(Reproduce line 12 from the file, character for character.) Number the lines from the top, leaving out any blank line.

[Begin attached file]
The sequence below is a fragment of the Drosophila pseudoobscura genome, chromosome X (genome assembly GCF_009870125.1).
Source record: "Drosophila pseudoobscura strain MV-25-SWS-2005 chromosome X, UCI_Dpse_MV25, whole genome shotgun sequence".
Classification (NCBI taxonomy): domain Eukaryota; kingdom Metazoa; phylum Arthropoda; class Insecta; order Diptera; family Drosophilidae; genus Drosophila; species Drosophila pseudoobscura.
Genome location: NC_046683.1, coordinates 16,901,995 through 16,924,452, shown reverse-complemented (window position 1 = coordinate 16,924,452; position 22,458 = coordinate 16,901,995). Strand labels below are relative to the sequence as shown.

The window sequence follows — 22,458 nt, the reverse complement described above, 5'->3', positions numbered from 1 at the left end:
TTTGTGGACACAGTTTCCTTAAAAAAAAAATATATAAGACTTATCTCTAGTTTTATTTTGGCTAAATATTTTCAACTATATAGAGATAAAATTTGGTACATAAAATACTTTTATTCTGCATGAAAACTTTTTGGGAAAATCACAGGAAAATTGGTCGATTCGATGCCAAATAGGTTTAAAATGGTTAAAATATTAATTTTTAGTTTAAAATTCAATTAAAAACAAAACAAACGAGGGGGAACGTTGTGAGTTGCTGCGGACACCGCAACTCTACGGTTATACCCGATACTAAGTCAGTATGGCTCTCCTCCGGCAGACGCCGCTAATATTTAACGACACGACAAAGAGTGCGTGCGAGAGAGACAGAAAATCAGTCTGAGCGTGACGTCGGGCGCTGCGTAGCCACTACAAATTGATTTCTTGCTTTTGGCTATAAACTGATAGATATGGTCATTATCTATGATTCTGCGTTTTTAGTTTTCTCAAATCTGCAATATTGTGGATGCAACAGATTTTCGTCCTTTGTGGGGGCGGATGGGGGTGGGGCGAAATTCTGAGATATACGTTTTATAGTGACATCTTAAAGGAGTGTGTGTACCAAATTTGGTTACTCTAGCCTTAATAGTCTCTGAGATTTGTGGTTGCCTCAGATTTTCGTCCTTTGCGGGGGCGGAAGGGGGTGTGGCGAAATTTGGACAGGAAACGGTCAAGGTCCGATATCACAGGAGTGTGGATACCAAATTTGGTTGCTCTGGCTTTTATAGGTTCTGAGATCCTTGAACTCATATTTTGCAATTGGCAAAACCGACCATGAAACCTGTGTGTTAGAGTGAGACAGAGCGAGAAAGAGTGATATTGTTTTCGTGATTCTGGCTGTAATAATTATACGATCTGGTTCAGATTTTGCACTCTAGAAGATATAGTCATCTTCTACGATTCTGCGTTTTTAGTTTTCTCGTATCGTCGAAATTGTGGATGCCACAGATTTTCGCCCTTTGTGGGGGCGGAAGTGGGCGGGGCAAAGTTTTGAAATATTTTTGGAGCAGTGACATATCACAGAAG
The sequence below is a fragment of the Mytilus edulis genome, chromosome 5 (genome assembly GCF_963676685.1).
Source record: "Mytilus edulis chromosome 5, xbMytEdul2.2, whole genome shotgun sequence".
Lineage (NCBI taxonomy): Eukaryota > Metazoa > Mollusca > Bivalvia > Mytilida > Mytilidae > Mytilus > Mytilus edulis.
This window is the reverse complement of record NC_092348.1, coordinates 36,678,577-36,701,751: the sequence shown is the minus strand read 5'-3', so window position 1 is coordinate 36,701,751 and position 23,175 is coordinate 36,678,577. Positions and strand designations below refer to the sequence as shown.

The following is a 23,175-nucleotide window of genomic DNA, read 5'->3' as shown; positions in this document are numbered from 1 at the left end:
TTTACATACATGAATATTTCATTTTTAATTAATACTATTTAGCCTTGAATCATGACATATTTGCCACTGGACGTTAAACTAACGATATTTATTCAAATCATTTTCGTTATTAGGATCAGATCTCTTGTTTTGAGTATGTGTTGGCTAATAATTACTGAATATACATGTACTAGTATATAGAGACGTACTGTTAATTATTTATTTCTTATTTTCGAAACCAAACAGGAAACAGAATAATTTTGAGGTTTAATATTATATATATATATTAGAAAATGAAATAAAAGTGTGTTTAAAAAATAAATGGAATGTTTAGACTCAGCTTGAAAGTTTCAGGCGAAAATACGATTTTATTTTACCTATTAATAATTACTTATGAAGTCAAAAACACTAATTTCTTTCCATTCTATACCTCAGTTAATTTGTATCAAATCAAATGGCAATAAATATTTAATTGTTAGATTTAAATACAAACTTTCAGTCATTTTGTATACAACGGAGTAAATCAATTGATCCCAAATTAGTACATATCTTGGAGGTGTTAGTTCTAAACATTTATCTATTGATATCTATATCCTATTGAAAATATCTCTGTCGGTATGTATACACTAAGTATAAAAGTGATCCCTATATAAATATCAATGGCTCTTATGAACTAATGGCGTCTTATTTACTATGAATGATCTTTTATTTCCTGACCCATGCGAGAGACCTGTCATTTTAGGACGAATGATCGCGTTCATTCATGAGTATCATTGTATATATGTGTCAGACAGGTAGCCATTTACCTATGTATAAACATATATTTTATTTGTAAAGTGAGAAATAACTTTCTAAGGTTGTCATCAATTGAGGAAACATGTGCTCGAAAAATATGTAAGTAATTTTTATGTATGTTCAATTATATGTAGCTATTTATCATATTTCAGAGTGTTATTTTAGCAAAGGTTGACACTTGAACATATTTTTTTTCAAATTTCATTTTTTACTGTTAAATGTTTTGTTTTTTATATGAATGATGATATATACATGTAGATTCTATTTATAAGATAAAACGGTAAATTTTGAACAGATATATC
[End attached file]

TTTACATACATGAATATTTCATTTTTAATTAATACTATTTAGCCTTGAATCATGACATATTTGCCACTGGACGTTAAACTAACGATATTTATTCAAATCATTTTCGTTATTAGGATCAGATCTCTTGTTTTGAGTATGTGTTGGCTAATAATTACTGAATATACATGTACTAGTATATAGAGACGTACTGTTAATTATTTATTTCTTATTTTCGAAACCAAACAGGAAACAGAATAATTTTGAGGTTTAATATTATATATATATATTAGAAAATGAAATAAAAGTGTGTTTAAAAAATAAATGGAATGTTTAGACTCAGCTTGAAAGTTTCAGGCGAAAATACGATTTTATTTTACCTATTAATAATTACTTATGAAGTCAAAAACACTAATTTCTTTCCATTCTATACCTCAGTTAATTTGTATCAAATCAAATGGCAATAAATATTTAATTGTTAGATTTAAATACAAACTTTCAGTCATTTTGTATACAACGGAGTAAATCAATTGATCCCAAATTAGTACATATCTTGGAGGTGTTAGTTCTAAACATTTATCTATTGATATCTATATCCTATTGAAAATATCTCTGTCGGTATGTATACACTAAGTATAAAAGTGATCCCTATATAAATATCAATGGCTCTTATGAACTAATGGCGTCTTATTTACTATGAATGATCTTTTATTTCCTGACCCATGCGAGAGACCTGTCATTTTAGGACGAATGATCGCGTTCATTCATGAGTATCATTGTATATATGTGTCAGACAGGTAGCCATTTACCTATGTATAAACATATATTTTATTTGTAAAGTGAGAAATAACTTTCTAAGGTTGTCATCAATTGAGGAAACATGTGCTCGAAAAATATGTAAGTAATTTTTATGTATGTTCAATTATATGTAGCTATTTATCATATTTCAGAGTGTTATTTTAGCAAAGGTTGACACTTGAACATATTTTTTTTCAAATTTCATTTTTTACTGTTAAATGTTTTGTTTTTTATATGAATGATGATATATACATGTAGATTCTATTTATAAGATAAAACGGTAAATTTTGAACAGATATATC